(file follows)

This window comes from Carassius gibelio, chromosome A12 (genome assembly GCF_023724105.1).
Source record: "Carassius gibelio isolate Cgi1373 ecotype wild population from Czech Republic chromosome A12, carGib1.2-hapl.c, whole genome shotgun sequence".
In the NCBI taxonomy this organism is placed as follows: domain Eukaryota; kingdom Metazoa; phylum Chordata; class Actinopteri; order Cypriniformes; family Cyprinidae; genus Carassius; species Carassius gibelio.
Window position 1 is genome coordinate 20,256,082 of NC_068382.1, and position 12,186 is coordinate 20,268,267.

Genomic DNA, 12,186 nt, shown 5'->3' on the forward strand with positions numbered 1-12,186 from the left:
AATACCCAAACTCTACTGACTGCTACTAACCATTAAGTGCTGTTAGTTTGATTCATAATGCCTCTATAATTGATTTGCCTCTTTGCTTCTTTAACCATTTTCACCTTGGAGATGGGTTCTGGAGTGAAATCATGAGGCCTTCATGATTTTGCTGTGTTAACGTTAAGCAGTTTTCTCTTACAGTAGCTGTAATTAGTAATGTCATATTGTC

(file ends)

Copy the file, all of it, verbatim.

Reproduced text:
This window comes from Carassius gibelio, chromosome A12 (genome assembly GCF_023724105.1).
Source record: "Carassius gibelio isolate Cgi1373 ecotype wild population from Czech Republic chromosome A12, carGib1.2-hapl.c, whole genome shotgun sequence".
In the NCBI taxonomy this organism is placed as follows: domain Eukaryota; kingdom Metazoa; phylum Chordata; class Actinopteri; order Cypriniformes; family Cyprinidae; genus Carassius; species Carassius gibelio.
Window position 1 is genome coordinate 20,256,082 of NC_068382.1, and position 12,186 is coordinate 20,268,267.

Genomic DNA, 12,186 nt, shown 5'->3' on the forward strand with positions numbered 1-12,186 from the left:
AATACCCAAACTCTACTGACTGCTACTAACCATTAAGTGCTGTTAGTTTGATTCATAATGCCTCTATAATTGATTTGCCTCTTTGCTTCTTTAACCATTTTCACCTTGGAGATGGGTTCTGGAGTGAAATCATGAGGCCTTCATGATTTTGCTGTGTTAACGTTAAGCAGTTTTCTCTTACAGTAGCTGTAATTAGTAATGTCATATTGTC